The word “tiramisu,” the name for the quintessential Italian dessert, translates to “pick me up,” a fitting name for the rich, espresso-soaked cookies inside the dessert. Layered with chocolate and creamy mascarpone cheese, tiramisu is best served after several hours of refrigeration, so the layers can meld together. Traditional recipes call for lady fingers, but Italian Margherite cookies are a suitable alternative when you can’t find lady fingers.
The purpose of cookies in tiramisu is to soak up the strong espresso, which softens the cookie and melds with the layers of marscapone cheese to give tiramisu its signature coffee flavor. The cookies should not be completely soaked in coffee, but should remain dry in the center. As the dessert sets in the fridge, the inside of the cookies soften more, but leaving the insides dry prevents everything from turning to mush.
Lady fingers are light, airy sponge cookies that are squeezed onto a tray in thin lines before baking. Early bakers thought the baked result resembled a lady’s delicate finger, hence the name “lady fingers.” The spongy texture absorbs espresso easily while retaining its shape, but keeps the tiramisu from becoming too dense.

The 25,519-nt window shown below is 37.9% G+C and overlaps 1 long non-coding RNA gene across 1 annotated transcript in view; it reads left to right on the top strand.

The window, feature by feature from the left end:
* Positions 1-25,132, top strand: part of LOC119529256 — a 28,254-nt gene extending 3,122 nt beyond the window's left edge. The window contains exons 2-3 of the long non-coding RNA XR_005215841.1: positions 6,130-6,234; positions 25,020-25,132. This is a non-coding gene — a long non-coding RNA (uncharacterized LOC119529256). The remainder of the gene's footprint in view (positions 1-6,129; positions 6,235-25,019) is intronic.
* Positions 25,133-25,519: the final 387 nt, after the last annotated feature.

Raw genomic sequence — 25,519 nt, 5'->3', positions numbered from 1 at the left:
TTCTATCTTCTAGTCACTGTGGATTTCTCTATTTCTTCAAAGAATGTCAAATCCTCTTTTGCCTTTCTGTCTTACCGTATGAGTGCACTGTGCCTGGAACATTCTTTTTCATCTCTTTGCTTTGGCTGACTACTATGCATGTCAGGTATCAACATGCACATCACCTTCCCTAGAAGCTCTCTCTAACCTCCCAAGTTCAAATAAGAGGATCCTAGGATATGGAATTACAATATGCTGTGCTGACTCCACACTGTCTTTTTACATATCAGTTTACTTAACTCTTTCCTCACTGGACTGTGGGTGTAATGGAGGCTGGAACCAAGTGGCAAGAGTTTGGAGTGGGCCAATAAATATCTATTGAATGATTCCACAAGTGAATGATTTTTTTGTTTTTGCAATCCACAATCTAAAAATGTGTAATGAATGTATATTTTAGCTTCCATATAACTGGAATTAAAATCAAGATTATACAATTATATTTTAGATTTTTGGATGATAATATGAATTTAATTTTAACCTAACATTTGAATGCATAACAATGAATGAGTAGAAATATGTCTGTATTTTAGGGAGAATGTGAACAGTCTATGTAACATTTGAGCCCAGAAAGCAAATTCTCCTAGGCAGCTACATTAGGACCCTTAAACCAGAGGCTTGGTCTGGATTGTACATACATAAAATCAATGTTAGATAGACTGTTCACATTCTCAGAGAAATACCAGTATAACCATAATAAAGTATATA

Margherite cookies are a style of vanilla-flavored cookie bar named for a sister of the company owners. The cookie bars are similar in shape to lady fingers, long and rectangular with rounded edges, but the top of the cookies have a wavy pattern. Margherite cookies are denser than spongy lady fingers, with a texture similar to vanilla wafer cookies or butter cookies. They are like the classic dipping cookies served with coffee in Italy, which makes them an ideal stand-in for traditional lady fingers.
It only takes about 2 to 3 seconds for spongy lady fingers to soak up enough espresso for tiramisu, while Margherite cookies may soak as long as 10 seconds to achieve a similar effect. The outsides of the cookies should be soft to the touch, while the inside remains dry. Soak a few cookies for different lengths of time, starting at only about 5 seconds and steadily increasing the time until the desired level of soaking is achieved. Break open the cookie, so you can see the center of the cookie after each test. This is the only adjustment you must make to your original recipe when substituting Margherite cookies for lady fingers.
References and ResourcesJoy of Baking: Ladyfingers Tested Recipe
Cook's Illustrated: Tiramisu
Fine Cooking: Tiramisu
Stella D'oro: Margherite